Obama Foodarama has the story:
The National Farmers Market Directory lists 898 Winter Farmers Markets across the US, which stay open from November through March. That's a brave 14 percent of the nation’s 6,132 Farmers Markets. (Above: The First Lady and Kass, during their historic Farmers Market visit in September 2009)
“Fresh, local, and healthful food isn’t just a good weather offering,” said David Shipman, Acting Administrator of USDA’s Agricultural Marketing Service. “Even in states where the traditional growing season is short, the market season is long. This allows more small and local farmers to continue bringing in income for their families and their businesses, while also providing great, nutritious food to communities year round.”
There are plenty of Winter Markets to choose from, and the states with the highest number of winter markets are also some of the coldest: New York has 153 Winter Markets, Pennsylvania has 42, Ohio has 34, Massachusetts has 32, New Jersey has 24, Connecticut has 20, and Michigan manages to trump its lake effect snow and maintain 20.
The Millwood Farmers' Market has a small contingent of farmers that overwinter in the Crossing Youth Center in Millwood. You can get winter vegetables, meat, and other items from 2-6pm on Wednesdays through the winter.
The South Perry Farmers' Market also ventured into the cold months this year, but they have run into some snags locating a place to call home where they are protected from the elements. There is also a Thursday winter market at the Community Building in downtown Spokane in the early afternoon.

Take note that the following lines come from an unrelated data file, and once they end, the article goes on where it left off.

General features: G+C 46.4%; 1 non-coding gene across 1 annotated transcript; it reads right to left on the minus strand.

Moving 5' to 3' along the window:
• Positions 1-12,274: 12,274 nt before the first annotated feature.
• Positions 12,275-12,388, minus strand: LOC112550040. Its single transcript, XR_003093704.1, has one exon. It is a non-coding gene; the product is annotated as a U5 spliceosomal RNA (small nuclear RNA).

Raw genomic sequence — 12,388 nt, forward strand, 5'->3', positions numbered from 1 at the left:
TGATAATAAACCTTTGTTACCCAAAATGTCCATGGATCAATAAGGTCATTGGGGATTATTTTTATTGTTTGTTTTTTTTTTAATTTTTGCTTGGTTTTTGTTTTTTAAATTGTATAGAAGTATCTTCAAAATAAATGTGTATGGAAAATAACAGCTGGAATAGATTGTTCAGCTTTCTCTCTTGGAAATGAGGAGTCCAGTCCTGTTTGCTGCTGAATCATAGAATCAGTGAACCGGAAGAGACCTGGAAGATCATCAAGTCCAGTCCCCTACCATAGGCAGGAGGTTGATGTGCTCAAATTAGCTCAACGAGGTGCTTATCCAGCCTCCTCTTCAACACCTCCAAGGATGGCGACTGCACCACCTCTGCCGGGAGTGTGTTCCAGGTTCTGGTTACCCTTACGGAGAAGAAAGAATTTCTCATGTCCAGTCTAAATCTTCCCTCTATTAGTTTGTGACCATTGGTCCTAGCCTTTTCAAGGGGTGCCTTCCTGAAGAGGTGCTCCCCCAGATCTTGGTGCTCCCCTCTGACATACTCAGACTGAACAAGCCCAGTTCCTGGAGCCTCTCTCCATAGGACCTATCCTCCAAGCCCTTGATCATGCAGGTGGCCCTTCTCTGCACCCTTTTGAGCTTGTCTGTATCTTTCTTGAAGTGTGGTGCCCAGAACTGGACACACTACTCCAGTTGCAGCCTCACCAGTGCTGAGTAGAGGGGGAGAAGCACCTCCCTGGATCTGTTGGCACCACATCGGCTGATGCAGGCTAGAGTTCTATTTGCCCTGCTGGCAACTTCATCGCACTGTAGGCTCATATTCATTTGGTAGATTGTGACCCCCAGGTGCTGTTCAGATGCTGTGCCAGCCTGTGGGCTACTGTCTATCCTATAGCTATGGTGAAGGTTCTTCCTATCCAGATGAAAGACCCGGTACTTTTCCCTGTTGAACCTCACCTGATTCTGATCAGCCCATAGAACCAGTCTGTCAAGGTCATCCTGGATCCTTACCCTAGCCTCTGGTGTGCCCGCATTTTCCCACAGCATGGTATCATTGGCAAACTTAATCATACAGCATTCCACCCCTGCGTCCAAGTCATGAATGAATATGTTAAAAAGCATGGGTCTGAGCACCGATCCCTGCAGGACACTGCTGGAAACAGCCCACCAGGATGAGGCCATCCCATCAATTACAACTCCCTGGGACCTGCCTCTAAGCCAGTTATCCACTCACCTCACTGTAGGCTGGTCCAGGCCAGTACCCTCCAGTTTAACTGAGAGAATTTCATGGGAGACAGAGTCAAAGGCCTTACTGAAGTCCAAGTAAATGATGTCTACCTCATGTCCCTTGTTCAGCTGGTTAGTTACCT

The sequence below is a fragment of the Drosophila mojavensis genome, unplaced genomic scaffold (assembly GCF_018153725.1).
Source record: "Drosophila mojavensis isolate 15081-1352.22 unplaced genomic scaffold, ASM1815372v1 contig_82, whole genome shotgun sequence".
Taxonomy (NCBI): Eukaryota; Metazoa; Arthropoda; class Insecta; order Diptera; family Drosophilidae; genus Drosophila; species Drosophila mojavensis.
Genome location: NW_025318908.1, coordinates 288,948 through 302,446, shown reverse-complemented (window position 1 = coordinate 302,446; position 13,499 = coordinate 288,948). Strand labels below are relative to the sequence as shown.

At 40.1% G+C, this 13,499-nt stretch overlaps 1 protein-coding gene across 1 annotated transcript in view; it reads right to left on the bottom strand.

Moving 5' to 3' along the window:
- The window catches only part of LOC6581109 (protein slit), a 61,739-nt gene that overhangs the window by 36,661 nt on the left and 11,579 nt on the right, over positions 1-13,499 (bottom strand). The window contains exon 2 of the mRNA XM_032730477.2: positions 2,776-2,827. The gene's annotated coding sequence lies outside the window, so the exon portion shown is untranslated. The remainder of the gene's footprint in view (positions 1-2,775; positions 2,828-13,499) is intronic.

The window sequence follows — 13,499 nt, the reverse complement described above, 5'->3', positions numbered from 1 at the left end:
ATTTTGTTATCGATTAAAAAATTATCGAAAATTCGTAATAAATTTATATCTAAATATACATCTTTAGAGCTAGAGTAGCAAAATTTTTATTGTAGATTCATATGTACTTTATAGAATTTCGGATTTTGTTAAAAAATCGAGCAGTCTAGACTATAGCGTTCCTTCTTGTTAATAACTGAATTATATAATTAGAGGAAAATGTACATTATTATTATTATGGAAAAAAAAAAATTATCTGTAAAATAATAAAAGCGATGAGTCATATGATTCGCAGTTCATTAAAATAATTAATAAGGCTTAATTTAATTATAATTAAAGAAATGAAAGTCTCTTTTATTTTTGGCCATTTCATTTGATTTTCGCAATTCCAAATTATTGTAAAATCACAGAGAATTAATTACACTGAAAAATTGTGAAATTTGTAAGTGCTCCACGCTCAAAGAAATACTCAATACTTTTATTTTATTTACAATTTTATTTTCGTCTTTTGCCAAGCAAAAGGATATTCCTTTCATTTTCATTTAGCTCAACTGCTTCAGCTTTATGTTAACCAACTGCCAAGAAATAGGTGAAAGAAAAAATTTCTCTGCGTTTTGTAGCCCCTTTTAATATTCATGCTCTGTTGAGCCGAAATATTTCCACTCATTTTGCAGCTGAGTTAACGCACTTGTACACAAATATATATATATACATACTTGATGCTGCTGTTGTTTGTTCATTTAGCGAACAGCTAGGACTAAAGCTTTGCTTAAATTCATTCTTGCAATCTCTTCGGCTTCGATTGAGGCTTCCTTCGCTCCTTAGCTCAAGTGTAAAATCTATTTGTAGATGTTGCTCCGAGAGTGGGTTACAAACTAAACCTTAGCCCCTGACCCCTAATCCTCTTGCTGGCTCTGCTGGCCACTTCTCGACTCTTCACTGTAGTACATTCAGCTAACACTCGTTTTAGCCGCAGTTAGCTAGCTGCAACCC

The Spokane Public Market folks are working to develop a space downtown for a permanent indoor location for local farmers that would run year-round. I stopped by the grand opening for Sun People Dry Goods, which is directly adjacent to the proposed space for the Public Market, and chatted with Wayne McMorris about their plans. I love the idea of it but am curious how it will fit in the matrix of summer outdoor markets and Eastern Washington farming community. I'm not sure how the Main Market Co-Op, the Spokane Public Market, and the Downtown Farmers' Market can all coexist within blocks of each other given limited consumer demand. Hopefully consumer demand will grow to meet the supply.